South Windsor couple charged with defrauding immigrant clients, USCIS

 

Date: December 19, 2019

Contact: newsroom@ci.irs.gov

A federal grand jury in New Haven has returned an indictment yesterday charging Babar Khan, 41, and Khatija Khan, 38, both of South Windsor, with offenses related to scheme through which individuals seeking immigration services were defrauded.

The Khans were arrested today. They appeared before U.S. Magistrate Judge Robert A. Richardson and were released on $50,000 bonds.

As alleged in the indictment, Babar and Khatija Khan, who are married, operated JLLAS CORP. and EIMAAN LLC, which were created to provide services to clients involved in proceedings with U.S. Citizenship and Immigration Services ("USCIS"). Between approximately May 2015 and January 2018, the Khans recruited clients who sought some form of immigration status, relief or benefit. Many of these clients are aliens residing in the U.S. without legal status and had limited education, a limited ability to understand English, and little to no knowledge of the documents that the Khans were filing with USCIS on their behalf.

The indictment alleges that Khatija Khan represented herself as an attorney with a background in immigration matters, even though she was not an attorney. The Khans prepared petitions and applications for their clients that contained information that they knew to be false. They also fabricated false documents to support their clients' applications with USCIS without their clients' knowledge. They then mailed, or caused to be mailed, these fraudulent applications and documents to USCIS, where they were received and made part of the official Alien file of each respective client.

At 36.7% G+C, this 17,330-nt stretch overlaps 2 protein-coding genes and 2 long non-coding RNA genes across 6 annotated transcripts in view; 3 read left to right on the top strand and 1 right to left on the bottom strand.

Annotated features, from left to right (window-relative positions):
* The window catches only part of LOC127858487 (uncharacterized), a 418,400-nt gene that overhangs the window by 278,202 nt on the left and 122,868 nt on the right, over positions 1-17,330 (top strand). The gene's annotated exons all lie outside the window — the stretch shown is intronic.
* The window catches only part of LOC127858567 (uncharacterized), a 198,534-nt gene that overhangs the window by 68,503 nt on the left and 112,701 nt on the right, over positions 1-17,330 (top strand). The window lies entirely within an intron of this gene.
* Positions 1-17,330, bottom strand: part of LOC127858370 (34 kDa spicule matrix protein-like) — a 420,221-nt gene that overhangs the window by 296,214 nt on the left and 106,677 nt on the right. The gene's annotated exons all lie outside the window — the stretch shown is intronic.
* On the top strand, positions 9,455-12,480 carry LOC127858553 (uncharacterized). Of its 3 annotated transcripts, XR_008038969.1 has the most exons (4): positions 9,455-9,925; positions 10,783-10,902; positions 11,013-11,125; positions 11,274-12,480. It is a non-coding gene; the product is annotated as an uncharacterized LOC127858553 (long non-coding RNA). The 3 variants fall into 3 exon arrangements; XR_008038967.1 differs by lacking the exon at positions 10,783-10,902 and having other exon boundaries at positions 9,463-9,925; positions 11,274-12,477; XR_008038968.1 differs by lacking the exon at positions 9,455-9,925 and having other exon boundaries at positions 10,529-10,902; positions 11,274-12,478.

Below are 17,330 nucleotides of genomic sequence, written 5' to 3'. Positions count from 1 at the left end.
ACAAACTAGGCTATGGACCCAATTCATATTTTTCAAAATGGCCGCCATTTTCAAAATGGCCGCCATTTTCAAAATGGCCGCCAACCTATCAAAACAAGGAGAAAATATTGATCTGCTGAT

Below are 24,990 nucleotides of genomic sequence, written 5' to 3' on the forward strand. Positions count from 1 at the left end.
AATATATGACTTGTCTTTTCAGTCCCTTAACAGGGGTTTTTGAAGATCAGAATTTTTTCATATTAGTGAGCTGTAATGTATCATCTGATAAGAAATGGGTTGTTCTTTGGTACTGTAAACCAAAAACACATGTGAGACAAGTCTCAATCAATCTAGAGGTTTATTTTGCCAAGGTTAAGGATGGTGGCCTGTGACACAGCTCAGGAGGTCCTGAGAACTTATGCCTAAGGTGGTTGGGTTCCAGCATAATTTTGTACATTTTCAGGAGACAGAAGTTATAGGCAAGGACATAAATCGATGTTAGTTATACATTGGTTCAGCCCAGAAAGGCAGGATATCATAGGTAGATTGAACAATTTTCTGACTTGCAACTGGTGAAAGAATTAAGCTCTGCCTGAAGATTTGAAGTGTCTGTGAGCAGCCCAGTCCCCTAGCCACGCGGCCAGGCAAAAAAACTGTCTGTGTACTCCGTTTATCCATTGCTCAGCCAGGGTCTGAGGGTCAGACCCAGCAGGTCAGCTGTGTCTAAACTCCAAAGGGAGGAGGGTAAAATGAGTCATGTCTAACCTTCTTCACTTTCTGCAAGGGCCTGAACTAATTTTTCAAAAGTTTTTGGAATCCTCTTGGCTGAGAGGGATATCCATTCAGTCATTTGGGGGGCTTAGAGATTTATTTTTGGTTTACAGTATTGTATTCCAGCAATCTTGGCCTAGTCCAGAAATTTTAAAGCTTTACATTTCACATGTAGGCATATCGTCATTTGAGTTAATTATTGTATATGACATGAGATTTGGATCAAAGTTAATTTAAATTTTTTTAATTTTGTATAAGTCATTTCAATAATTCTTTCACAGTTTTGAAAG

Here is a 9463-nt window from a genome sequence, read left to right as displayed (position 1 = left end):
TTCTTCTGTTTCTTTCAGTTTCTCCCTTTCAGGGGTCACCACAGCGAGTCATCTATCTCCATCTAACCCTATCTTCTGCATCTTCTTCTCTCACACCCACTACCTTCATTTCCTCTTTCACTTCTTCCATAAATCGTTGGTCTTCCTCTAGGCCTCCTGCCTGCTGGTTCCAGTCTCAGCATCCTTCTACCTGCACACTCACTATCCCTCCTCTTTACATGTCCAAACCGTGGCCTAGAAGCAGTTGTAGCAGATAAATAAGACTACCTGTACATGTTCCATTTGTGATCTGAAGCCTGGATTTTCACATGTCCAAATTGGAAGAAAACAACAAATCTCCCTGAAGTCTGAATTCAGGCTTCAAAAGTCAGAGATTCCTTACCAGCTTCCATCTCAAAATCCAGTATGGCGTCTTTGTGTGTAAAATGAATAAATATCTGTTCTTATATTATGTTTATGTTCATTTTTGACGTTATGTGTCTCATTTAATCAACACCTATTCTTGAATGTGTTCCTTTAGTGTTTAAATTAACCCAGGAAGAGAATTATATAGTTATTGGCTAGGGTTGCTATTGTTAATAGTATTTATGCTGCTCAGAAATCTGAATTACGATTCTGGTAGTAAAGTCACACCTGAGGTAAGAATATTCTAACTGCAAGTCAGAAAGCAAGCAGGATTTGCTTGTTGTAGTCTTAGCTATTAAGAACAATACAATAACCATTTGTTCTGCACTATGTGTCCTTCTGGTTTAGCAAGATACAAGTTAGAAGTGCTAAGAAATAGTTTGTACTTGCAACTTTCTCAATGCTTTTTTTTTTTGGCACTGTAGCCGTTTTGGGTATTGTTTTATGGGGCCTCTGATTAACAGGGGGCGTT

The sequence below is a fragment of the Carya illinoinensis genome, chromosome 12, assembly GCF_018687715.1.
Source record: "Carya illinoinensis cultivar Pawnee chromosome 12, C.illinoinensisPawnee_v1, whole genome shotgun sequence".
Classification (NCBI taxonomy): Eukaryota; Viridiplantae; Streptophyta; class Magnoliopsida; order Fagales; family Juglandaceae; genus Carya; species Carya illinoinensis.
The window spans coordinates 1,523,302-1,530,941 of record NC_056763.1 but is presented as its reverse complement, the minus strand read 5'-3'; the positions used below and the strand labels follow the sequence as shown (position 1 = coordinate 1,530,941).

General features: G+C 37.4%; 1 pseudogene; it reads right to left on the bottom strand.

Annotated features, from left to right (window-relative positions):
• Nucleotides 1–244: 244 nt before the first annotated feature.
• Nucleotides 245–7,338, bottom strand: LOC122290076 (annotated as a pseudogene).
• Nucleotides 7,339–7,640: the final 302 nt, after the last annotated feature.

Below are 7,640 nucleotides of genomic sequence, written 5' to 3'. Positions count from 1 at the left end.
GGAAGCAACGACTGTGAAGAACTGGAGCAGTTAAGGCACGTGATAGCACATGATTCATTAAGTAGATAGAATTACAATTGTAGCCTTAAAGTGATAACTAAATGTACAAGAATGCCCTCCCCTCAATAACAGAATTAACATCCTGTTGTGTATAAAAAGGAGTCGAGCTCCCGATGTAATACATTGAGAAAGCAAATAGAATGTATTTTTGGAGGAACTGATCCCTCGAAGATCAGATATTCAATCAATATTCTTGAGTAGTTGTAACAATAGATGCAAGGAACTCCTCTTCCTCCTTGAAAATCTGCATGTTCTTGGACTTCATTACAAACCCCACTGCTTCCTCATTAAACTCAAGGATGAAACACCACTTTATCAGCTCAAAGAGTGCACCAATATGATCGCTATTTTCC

It is alleged that many of the Khans' clients received no relief from USCIS despite paying the Khans significant amounts of money.

The indictment charges Babar Kahn with one count of conspiracy to commit mail fraud, two counts of mail fraud and one count of filing a false tax return. Khatija Khan is charged with one count of conspiracy to commit mail fraud and one count of mail fraud. The conspiracy and fraud charges carry a maximum term of imprisonment of 20 years, and the tax charge carries a maximum term of imprisonment of three years.

U.S. Attorney Durham stressed that an indictment is only a charge and is not evidence of guilt. Charges are only allegations and a defendant is presumed innocent unless and until proven guilty beyond a reasonable doubt.

Individuals who believe they have been victimized by this scheme contact Ines Cenatiempo, Victim-Witness Coordinator of the U.S. Attorney's Office, at Ines.Cenatiempo@usdoj.gov or by phone at 203-821-3757.